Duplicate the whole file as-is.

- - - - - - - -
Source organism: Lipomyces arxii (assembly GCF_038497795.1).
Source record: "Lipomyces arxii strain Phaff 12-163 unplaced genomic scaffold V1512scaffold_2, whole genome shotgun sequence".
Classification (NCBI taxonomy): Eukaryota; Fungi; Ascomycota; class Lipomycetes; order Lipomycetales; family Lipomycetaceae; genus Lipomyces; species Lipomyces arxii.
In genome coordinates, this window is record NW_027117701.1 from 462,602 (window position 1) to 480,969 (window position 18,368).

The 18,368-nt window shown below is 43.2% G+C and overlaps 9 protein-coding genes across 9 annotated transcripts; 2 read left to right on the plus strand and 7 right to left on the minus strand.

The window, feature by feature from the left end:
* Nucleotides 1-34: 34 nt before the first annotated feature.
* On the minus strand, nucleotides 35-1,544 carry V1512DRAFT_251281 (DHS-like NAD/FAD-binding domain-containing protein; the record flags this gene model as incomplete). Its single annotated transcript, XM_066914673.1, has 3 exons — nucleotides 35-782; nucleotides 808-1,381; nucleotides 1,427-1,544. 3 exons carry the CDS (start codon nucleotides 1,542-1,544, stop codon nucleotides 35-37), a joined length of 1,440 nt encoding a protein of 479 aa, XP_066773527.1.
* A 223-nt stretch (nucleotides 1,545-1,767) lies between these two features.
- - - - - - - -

Source organism: Lipomyces arxii (assembly GCF_038497795.1).
Source record: "Lipomyces arxii strain Phaff 12-163 unplaced genomic scaffold V1512scaffold_2, whole genome shotgun sequence".
Classification (NCBI taxonomy): Eukaryota; Fungi; Ascomycota; class Lipomycetes; order Lipomycetales; family Lipomycetaceae; genus Lipomyces; species Lipomyces arxii.
In genome coordinates, this window is record NW_027117701.1 from 462,602 (window position 1) to 480,969 (window position 18,368).

The 18,368-nt window shown below is 43.2% G+C and overlaps 9 protein-coding genes across 9 annotated transcripts; 2 read left to right on the plus strand and 7 right to left on the minus strand.

The window, feature by feature from the left end:
* Nucleotides 1-34: 34 nt before the first annotated feature.
* On the minus strand, nucleotides 35-1,544 carry V1512DRAFT_251281 (DHS-like NAD/FAD-binding domain-containing protein; the record flags this gene model as incomplete). Its single annotated transcript, XM_066914673.1, has 3 exons — nucleotides 35-782; nucleotides 808-1,381; nucleotides 1,427-1,544. 3 exons carry the CDS (start codon nucleotides 1,542-1,544, stop codon nucleotides 35-37), a joined length of 1,440 nt encoding a protein of 479 aa, XP_066773527.1.
* A 223-nt stretch (nucleotides 1,545-1,767) lies between these two features.